Mid-morning, and the living room was cool and full of shadows. The sun would be backing away across the kitchen counter by now, sliding out through the windows; good news in the summer, but bad in the winter, when the house's inhabitants spent their days following sunbeams through each room like cats.
Actually, Daniel thought it was probably a pretty nice day out for March. Jack and Sam had gone out early; Daniel had waved vaguely at them when they'd come into the living room to claim the pepper transplants from the warm spot beside the stove, and he figured he must still look pretty lousy if Jack hadn't even made a half-hearted comment about playing sick to get out of mucking around in the dirt.
God, he felt awful. He ought to drag himself out into the kitchen; the idea of eating just didn't appeal at all, but he was pretty sure it would be good for him to try. On the other hand, then he'd have to get up off the couch.
Nope, not worth it.
Daniel woke disoriented some time later, thinking gunfire. He levered himself up onto his elbows, blinking, which was kind of stupid actually he should be going down after all not up if there was—and then Jack was there, sitting on the coffee table, one hand on Daniel's chest. "Hey, easy. Didn't mean to wake you. The fire was almost out."
The door to the stove was standing open, showing flame instead of coals. It popped again, and Daniel let out a long breath, flopping back down onto the couch and closing his eyes. "Mmf," he said, feeling like he ought to acknowledge this piece of information somehow, but not quite able to engage his brain enough to explain the confusion. When he didn't hear Jack walking away, he cracked one eye and peered up at him. "What?"
"You look like shit."
"Well, that's accurate, then." God, he thought, go away. Or bring me drugs. Or ice cream. Or orange juice. Or a big mallet you could use to make me unconscious.
"It's freaking Carter out."
"It's just flu," Daniel whined, and ew, he didn't even like to listen to himself when he sounded that way. "It's not my fault she's been paranoid since the malaria."
"Yeah, well, I'm the one who has to listen to her." Jack checked his forehead with the back of one hand and frowned. "It'd really help if I could tell her you'd kicked the fever. You drink anything yet today?"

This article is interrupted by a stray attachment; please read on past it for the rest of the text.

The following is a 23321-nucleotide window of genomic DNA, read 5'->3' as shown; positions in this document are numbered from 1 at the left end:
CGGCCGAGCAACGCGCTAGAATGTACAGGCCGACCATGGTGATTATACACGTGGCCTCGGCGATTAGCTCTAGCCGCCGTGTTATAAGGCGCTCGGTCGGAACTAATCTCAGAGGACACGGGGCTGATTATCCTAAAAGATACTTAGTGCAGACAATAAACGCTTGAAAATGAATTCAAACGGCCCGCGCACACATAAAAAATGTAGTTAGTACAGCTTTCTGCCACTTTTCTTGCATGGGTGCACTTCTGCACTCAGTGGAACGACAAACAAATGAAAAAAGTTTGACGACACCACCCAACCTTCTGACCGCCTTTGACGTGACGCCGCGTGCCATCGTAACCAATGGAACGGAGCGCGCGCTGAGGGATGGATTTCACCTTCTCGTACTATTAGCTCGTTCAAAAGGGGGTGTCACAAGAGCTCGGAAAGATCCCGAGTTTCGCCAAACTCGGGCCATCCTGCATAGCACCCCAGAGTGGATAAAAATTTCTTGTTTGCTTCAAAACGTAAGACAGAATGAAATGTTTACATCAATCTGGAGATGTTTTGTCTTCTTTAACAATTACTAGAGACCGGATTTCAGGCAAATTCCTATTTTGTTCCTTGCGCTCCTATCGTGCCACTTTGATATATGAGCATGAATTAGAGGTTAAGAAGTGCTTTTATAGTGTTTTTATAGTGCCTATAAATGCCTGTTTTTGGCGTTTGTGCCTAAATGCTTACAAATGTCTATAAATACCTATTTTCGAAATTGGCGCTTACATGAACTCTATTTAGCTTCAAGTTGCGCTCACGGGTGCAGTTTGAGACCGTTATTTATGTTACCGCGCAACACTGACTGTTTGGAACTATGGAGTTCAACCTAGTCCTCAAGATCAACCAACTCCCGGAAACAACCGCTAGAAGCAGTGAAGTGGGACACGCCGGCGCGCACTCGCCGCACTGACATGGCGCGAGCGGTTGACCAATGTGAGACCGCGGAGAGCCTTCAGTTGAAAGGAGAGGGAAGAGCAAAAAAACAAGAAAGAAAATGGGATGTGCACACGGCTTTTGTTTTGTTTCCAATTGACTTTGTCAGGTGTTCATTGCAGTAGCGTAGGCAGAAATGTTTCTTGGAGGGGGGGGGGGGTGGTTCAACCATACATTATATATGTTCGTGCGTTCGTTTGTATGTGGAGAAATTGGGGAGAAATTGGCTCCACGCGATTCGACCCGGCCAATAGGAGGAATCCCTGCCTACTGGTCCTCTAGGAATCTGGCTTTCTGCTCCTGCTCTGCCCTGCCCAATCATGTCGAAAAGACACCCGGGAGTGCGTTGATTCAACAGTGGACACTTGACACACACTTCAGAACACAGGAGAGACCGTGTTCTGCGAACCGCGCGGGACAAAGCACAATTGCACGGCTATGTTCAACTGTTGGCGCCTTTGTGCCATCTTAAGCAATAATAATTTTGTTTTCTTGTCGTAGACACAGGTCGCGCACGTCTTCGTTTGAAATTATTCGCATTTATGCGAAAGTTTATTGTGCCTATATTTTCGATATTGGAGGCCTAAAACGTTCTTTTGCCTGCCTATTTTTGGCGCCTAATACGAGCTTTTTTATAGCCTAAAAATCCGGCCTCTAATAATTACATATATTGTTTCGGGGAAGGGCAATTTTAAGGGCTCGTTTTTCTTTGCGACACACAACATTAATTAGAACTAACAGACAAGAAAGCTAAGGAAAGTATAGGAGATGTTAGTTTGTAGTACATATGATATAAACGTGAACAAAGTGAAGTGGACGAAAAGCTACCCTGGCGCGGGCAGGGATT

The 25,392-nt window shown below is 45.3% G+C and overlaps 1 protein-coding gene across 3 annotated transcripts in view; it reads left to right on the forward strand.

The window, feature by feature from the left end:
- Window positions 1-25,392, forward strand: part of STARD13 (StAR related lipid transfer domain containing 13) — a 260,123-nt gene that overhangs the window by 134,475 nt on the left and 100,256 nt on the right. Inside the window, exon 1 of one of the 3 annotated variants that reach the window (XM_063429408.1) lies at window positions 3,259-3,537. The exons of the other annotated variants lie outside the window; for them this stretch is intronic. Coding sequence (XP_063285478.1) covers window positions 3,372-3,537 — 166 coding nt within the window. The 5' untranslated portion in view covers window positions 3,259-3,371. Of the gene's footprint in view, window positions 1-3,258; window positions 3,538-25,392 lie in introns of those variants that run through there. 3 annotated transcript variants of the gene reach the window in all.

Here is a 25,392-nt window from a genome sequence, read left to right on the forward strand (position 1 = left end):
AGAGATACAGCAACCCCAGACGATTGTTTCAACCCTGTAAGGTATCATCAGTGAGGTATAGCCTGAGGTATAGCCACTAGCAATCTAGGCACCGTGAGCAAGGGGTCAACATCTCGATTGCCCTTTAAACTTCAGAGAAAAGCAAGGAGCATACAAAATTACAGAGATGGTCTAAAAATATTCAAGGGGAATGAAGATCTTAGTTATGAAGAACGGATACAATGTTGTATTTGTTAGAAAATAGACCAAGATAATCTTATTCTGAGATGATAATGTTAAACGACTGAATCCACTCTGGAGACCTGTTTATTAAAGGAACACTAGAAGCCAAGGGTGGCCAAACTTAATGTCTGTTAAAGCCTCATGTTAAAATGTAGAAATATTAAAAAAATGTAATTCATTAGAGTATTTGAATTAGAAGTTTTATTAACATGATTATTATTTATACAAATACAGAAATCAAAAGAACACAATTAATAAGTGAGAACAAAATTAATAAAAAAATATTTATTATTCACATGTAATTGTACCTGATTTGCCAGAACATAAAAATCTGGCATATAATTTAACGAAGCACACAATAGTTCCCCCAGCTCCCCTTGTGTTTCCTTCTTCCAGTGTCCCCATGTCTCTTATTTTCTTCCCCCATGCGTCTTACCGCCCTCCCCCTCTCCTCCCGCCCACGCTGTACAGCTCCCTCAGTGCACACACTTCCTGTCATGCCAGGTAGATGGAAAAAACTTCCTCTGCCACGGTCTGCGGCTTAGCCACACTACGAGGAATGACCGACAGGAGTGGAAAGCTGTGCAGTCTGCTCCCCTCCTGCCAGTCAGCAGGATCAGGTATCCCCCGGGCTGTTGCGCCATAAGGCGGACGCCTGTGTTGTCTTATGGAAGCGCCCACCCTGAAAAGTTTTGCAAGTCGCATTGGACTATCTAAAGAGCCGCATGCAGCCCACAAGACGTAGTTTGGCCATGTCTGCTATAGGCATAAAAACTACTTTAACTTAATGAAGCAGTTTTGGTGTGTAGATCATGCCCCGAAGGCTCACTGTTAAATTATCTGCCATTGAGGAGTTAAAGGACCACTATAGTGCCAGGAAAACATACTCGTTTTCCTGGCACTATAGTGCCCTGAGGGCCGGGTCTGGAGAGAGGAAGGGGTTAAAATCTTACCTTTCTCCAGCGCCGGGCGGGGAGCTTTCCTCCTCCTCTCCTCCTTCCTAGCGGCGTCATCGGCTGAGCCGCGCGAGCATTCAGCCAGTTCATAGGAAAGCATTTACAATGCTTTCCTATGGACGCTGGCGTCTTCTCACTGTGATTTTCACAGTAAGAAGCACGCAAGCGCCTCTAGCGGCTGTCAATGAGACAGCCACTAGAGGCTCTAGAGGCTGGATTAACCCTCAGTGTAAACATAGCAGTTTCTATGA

"Thought about it—"
"Well, that won't help. I'll be back." He shut the stove door on his way by; Daniel rolled over onto his side, fished under the couch for one of the less-disgusting handkerchiefs, and blew prodigiously. His ears popped as loudly as the fire had, and the sound of Jack rummaging in the kitchen was suddenly a lot louder.
It was… nice, actually. Sam was usually good for a poor baby or two when people were sick, but ever since the malaria she went cross-eyed every time he sneezed. Jack wasn't anywhere near as good at sympathy, but it meant something that he was trying. Besides, it also meant that Daniel wasn't going to have to drag himself out to the kitchen for water, which was definitely a good deal.
The room had warmed considerably by the time Jack returned and roused him with a tap on the shoulder, pointing at the items laid out within arm's reach on the coffee table. "Drink the tea; Carter got it from Helen, it's supposed to be good for colds, don't ask me, forage or something—"
"Whatever. Probably tastes like crap, but you should drink it anyway. Water's in the pitcher, rice pudding in the bowl, that's the last of it and we're getting low on sugar so appreciate it, huh? We're out of clean handkerchiefs so I broke out the napkins instead. You warm enough?"
"Yeah, it's good," Daniel said. Jack nodded, apparently satisfied, and patted Daniel on the knee briefly before turning to go; Daniel caught his hand and squeezed it briefly. "Thanks."
Jack smiled that little, head-ducking smile that Daniel loved best. "Sure. Feel better, will you? Seriously, Carter's making me nuts." He leaned in and kissed Daniel lightly on the temple—brave of him, Daniel thought, considering all things viral—before checking the fire one last time and heading back out to the garden.
A few minutes later, he discovered that some of the last of the peaches they'd put up that fall had been mixed into the pudding, chopped up into tiny pieces just the way he liked it. It was a little thing, but still, it made him happy.